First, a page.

Keeping an eye on my wristwatch with my little red squeezy light, I knew I could stay on, but I hadn't counted on clear skies and duty does call...
Figures, doesn't it?
On the way into work, I saw where a tree had come down in the wind taking out our local transformer. Before 5:00 a.m. you could feel the barometric pressure go wonky. I thought I'd go out and take a break - but the lightning was right on top of us. Opening the doors, I stood in the safety of the foyer and jumped each time a volley slammed down. (i'll bet H has dug up the carpet by now...) Again, you can feel change in the air and the rain quickly turns to pounding hail. Someone yells from the back to keep watching because we've had a funnel cloud spotted - but here in Ohio they are frequent.
You only run when they touch down. ;)
Going back to work, I feel kinda' sorry for the dog, but I am sure that he will make it just fine. When I got home, it was to see the fury that nature had unleashed. Tornado? No. But we've definately had another microburst since I left. Branches are down everywhere, plants shredded by hail, lawn furniture blown about, my potted ornamental trees tossed, flowers flattend...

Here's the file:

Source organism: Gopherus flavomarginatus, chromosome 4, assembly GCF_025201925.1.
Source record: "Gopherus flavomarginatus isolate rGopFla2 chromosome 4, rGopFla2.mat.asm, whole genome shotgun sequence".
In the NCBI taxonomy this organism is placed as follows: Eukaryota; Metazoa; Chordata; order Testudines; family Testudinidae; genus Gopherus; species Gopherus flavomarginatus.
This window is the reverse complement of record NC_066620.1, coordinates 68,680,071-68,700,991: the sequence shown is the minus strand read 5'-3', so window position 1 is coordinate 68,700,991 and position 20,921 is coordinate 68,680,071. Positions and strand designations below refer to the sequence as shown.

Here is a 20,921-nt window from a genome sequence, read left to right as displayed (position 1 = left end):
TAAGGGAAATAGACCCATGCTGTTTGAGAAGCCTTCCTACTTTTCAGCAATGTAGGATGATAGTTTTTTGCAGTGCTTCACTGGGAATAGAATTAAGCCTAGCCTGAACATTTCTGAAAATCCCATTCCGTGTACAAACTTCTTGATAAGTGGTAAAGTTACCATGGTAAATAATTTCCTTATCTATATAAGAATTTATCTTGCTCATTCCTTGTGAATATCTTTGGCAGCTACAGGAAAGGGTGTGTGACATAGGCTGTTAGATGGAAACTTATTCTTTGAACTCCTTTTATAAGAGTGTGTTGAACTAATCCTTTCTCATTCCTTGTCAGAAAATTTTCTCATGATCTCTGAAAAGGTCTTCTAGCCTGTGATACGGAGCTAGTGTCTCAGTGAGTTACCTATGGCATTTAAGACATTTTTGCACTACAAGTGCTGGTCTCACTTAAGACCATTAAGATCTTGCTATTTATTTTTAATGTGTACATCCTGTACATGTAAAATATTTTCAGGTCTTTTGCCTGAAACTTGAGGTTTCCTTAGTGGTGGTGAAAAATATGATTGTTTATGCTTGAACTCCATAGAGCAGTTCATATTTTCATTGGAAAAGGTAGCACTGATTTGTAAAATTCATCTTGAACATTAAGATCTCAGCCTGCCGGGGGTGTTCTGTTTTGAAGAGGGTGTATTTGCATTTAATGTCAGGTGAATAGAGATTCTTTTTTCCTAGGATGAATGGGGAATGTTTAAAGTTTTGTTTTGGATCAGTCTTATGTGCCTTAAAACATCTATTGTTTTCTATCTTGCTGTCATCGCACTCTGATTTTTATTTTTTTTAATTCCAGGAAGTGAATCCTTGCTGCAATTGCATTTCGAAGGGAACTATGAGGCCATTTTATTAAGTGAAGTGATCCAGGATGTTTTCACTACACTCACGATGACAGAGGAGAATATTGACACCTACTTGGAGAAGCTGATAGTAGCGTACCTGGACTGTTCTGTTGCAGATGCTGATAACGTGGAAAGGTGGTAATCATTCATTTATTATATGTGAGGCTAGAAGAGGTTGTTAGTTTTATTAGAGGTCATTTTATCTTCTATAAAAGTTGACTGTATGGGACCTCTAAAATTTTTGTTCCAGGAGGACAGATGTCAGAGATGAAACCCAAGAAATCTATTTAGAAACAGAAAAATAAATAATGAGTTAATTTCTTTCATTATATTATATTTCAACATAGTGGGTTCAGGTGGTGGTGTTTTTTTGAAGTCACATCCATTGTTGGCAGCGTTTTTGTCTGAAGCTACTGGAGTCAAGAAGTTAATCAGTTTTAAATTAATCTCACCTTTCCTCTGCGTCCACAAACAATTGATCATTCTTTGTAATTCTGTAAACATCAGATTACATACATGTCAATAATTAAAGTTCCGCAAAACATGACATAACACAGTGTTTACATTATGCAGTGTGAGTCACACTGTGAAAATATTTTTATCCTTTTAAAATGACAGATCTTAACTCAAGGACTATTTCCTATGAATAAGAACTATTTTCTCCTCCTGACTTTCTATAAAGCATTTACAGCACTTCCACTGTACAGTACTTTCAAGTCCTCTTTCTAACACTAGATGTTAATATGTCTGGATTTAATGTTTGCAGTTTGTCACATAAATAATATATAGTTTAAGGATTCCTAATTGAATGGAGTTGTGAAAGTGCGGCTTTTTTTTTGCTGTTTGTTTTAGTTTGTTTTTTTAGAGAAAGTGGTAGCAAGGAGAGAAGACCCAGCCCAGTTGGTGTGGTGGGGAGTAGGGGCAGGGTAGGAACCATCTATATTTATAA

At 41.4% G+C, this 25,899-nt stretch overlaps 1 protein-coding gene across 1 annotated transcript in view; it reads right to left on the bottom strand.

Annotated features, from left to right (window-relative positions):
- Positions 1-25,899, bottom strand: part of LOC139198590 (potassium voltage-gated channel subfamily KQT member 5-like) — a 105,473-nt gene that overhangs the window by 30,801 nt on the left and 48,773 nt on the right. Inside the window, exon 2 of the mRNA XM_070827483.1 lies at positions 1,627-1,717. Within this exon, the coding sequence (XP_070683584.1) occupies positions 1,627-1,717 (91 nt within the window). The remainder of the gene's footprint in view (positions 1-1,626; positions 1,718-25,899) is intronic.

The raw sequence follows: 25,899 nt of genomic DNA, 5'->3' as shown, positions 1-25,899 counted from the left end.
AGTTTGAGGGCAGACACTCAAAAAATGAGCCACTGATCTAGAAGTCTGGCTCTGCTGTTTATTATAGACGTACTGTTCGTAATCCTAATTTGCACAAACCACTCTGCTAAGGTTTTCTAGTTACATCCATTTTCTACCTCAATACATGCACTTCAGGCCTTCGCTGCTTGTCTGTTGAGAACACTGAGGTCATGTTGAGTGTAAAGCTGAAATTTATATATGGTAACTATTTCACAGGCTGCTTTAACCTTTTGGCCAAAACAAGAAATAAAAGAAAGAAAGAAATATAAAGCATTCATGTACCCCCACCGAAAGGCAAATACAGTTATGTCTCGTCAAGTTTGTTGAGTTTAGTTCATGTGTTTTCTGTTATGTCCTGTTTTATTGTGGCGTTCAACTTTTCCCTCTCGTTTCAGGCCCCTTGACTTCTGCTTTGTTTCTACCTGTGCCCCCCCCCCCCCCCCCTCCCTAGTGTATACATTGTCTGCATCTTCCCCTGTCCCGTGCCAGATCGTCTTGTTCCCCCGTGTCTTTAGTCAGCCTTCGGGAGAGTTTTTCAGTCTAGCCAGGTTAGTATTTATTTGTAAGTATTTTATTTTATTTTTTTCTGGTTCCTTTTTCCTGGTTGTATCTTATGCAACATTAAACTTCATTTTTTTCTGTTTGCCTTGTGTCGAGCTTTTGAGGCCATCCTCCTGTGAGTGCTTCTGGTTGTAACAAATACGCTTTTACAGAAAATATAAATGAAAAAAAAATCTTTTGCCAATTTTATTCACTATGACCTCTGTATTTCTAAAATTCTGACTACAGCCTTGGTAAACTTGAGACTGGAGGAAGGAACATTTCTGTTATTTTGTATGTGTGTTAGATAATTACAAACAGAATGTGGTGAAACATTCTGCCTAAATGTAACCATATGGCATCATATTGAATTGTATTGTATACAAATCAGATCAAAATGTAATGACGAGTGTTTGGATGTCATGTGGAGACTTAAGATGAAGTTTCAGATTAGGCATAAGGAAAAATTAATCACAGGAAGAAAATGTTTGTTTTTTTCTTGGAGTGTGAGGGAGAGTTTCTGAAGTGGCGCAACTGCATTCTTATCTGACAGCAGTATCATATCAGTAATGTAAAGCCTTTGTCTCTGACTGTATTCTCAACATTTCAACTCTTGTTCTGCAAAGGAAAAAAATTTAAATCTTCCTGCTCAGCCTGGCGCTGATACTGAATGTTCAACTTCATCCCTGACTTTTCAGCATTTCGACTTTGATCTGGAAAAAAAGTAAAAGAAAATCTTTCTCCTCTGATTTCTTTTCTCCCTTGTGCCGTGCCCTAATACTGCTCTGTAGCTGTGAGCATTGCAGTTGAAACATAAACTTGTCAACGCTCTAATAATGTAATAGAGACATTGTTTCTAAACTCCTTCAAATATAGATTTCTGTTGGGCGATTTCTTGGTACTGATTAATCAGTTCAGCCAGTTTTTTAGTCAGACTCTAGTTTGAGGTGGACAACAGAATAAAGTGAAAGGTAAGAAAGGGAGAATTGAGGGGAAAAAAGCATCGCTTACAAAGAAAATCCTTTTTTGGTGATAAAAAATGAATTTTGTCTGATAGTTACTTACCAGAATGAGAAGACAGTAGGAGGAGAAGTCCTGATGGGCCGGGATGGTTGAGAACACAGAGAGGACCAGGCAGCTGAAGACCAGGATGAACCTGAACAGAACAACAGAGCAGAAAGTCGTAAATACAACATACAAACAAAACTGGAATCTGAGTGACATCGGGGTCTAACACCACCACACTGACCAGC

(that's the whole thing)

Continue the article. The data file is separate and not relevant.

And the tomatoes are still standing!
Setting things to rights, I can't help but wonder at the freakish clear spell. It seems like only moments ago since I was flying along the Milky Way. If I had realized the storms weren't over, I would have secured things a bit before I left. No matter. It isn't the first time and it darn sure won't be the last. That's life on the plains, baby... I did my housework and thought I'd nap - but the Sun kept calling my name. Did I want to look? Yes. But I was feeling inherently lazy about setting up recording equipment. And still that little voice calls...
Whoa! No wonder it was telling me to come and look! The Sun is literally buckshot with sunspots right now and I have no clue as to what's going on. I make my video, did my field sketch, scribbled my notes and went to check data since the electricity has come back up. Word? Radio JOVE is on it, and it is active! The little dude up in the corner is 773. The big monster on the limb being shadowed by a penumbral field with no umbra is 775 and the one below it that is more mature is 776. These are awesome! And there's more... But I can't fit them all in.
Data shows some C class flares and Radio JOVE's information is precisely during my filming time. I caught nothing unusual except for a slightly brighter plague field north of 776, but magnetic anomalies of that size have got to be throwing around some real radio weight, folks. If you haven't had a chance to use your solar filter lately?
Do it now.
"Since the return of my stay on the Moon... I listen like Spring - but I still talk like Jjjune, hey, hey ...
June 4, 2005 - At The Observatory... (Tau Herculids)
Comments: I had really needed to get away. Deep in my soul, I need to get even further away from everything. I need a soul vacation. But I am happy, if even for a few hours, just to escape to the Observatory for awhile and tonight was both meeting and public night.